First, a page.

At Wednesday night’s GOP presidential debate, Sen. Ted Cruz (R-TX) called for returning to a policy idea that died in 1933 and has gone unmourned ever since.
“We need sound money,” Cruz said when asked about Federal Reserve policy by CNBC’s Rick Santelli. “And I think the Fed should get out of the business of trying to juice our economy and simply be focused on sound money and monetary stability, ideally tied to gold.”
American money hasn’t been based on the price of gold since the early months of Franklin Roosevelt’s presidency. Returning to a “gold standard,” as the policy was known, would send the broader economy into the kind of jittery and deadly tremors usually seen only in lab mice who’ve been fed cocaine.
The idea of “sound money,” as the libertarian crowd that worships the gold standard prefers to call it, is that it takes away the Fed’s ability to manage the value of a dollar. The supposed benefit of this is that your money’s worth is more real because it is pegged to a shiny, rare metal.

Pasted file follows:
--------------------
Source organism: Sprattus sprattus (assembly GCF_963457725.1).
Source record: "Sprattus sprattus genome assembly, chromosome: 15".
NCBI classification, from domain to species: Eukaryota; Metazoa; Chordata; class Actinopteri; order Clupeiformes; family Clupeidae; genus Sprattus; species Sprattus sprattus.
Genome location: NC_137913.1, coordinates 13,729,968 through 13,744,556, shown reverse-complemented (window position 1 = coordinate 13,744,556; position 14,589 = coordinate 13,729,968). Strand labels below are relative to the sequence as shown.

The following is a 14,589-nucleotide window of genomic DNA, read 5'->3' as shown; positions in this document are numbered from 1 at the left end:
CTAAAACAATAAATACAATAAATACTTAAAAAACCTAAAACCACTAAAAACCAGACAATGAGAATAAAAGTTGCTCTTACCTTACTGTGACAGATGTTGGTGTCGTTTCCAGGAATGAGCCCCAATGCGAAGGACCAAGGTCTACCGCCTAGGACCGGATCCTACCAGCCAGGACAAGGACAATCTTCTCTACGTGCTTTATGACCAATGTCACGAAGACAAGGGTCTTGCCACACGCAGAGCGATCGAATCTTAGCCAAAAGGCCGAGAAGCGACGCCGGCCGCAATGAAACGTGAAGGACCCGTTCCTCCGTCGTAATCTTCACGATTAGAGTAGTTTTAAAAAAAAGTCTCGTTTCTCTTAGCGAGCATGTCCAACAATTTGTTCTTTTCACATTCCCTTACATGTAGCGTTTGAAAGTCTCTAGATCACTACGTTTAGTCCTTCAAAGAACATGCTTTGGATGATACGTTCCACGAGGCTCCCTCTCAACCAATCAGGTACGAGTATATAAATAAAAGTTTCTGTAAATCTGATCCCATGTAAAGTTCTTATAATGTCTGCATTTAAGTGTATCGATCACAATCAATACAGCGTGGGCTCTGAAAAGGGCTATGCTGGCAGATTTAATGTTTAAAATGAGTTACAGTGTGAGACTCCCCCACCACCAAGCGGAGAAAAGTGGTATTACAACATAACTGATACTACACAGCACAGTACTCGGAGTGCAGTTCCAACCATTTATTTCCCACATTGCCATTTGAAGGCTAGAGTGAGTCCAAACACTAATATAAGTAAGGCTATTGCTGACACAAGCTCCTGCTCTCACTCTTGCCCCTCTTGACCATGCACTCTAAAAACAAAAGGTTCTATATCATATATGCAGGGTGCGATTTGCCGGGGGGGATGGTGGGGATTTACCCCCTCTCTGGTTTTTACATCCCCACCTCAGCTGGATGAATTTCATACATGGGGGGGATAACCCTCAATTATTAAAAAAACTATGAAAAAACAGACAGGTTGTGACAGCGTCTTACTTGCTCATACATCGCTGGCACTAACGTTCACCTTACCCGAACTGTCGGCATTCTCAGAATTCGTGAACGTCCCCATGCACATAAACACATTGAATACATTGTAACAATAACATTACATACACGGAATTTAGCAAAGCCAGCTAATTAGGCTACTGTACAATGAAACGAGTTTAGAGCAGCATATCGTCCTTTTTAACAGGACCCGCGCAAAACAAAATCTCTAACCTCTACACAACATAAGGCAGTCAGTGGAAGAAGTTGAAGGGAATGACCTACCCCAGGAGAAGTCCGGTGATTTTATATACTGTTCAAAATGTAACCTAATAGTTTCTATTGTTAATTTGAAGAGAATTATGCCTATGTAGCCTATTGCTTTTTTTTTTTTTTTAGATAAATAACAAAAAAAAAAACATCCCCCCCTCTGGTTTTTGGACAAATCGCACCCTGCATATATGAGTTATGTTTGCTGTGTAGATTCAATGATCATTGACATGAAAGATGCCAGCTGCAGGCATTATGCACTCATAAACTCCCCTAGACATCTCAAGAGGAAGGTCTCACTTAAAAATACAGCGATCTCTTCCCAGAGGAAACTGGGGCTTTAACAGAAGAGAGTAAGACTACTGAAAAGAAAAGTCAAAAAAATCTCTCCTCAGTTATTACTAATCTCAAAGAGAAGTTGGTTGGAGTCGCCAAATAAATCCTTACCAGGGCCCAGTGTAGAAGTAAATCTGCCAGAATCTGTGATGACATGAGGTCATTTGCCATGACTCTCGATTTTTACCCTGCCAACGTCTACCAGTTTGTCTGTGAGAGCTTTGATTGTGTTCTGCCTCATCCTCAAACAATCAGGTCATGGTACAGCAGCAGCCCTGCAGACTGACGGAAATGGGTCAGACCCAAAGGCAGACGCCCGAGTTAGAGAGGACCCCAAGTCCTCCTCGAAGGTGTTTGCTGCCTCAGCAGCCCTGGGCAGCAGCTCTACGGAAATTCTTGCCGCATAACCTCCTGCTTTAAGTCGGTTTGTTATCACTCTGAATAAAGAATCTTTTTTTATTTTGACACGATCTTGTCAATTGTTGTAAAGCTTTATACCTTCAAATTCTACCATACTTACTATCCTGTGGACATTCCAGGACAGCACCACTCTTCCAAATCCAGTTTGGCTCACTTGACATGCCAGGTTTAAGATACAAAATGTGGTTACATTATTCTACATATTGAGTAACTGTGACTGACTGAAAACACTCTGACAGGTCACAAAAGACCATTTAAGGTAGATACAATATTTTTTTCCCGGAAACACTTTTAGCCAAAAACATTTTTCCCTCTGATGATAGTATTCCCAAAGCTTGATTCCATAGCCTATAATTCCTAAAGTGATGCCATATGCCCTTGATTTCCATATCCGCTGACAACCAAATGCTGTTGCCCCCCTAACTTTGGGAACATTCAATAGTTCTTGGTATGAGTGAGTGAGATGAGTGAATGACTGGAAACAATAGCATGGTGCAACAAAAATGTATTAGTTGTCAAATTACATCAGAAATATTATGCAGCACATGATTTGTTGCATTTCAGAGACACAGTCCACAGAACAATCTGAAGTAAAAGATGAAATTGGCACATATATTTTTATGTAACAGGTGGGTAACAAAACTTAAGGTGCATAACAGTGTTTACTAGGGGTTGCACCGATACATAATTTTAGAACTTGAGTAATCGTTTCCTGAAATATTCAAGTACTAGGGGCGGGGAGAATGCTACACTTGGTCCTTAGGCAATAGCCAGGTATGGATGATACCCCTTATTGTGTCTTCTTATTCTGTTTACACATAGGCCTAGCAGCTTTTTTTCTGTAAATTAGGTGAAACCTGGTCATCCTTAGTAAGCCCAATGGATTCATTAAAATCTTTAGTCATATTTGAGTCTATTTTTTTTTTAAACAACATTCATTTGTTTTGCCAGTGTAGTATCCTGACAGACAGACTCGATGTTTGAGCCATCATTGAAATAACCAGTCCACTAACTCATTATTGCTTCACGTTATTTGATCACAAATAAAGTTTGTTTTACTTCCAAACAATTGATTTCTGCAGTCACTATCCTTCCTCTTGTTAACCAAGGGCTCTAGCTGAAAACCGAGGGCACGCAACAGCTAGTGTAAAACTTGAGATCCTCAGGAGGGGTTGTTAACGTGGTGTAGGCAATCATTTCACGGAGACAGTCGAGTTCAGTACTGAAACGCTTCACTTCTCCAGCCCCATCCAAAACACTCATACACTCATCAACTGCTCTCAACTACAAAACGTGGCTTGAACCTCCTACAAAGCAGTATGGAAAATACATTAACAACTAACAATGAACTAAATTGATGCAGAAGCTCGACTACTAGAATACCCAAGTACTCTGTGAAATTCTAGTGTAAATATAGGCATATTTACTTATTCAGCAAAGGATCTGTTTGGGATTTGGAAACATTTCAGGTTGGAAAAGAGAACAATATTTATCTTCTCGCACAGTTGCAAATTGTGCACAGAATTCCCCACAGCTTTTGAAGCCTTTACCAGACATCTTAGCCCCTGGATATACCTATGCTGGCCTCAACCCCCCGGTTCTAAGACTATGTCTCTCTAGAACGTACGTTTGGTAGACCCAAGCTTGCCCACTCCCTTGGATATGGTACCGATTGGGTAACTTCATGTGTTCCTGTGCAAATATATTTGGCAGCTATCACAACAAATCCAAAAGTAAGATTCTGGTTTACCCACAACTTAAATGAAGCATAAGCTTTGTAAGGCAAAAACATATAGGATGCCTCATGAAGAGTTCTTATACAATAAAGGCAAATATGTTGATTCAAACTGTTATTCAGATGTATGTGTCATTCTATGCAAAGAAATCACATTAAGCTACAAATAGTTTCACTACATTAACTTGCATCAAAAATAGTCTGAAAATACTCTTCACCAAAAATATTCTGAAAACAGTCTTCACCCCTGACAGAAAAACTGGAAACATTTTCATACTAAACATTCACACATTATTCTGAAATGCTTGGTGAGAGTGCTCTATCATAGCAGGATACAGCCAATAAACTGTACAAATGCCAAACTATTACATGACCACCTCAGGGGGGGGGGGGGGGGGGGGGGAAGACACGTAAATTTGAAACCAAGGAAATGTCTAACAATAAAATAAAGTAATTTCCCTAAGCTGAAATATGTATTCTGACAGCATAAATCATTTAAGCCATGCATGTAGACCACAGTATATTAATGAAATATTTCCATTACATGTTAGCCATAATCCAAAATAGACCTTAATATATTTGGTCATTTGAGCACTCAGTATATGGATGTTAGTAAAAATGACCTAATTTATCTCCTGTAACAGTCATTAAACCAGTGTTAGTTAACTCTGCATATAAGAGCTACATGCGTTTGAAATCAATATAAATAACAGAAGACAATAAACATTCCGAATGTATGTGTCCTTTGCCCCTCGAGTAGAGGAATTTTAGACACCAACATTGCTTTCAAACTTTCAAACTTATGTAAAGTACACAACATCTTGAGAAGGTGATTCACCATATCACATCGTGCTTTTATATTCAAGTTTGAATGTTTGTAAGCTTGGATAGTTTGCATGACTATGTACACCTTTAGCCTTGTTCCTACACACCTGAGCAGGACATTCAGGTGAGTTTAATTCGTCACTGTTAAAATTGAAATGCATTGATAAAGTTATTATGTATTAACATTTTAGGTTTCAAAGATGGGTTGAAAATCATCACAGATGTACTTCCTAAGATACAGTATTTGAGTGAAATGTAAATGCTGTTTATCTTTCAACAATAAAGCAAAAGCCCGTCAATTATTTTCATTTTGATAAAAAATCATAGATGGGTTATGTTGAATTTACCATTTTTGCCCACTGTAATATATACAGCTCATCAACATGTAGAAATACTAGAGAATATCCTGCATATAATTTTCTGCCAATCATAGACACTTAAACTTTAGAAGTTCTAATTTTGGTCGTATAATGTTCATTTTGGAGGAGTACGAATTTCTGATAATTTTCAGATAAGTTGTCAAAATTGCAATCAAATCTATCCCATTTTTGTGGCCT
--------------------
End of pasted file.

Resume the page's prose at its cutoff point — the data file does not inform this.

But when you let the market for gold determine the value of every piece of paper money in every person’s pocket on any given day, you leave your entire economy exposed to catastrophe. The gold standard forced governments around the world to restrict monetary policy just as markets crashed in the late 1920s, which helped turn a crash into the Great Depression.Actually, it was the Federal Reserve de facto move away from a true gold standard as Murray Rothbard chronicled in America's Great Depression that caused the economic collapse (and aggravated by government intervention into the economy).
As for gold versus government paper money, there has never been a hyper-inflation crack-up when gold was the medium of exchange, quite different from the record under paper currencies.
The Washington Post has reported:
This is not complicated to understand. The theory was sound in the 1930s and it is sound today: Governments can't print gold, but they sure can print horrific amounts of paper currency, and they have done so many times.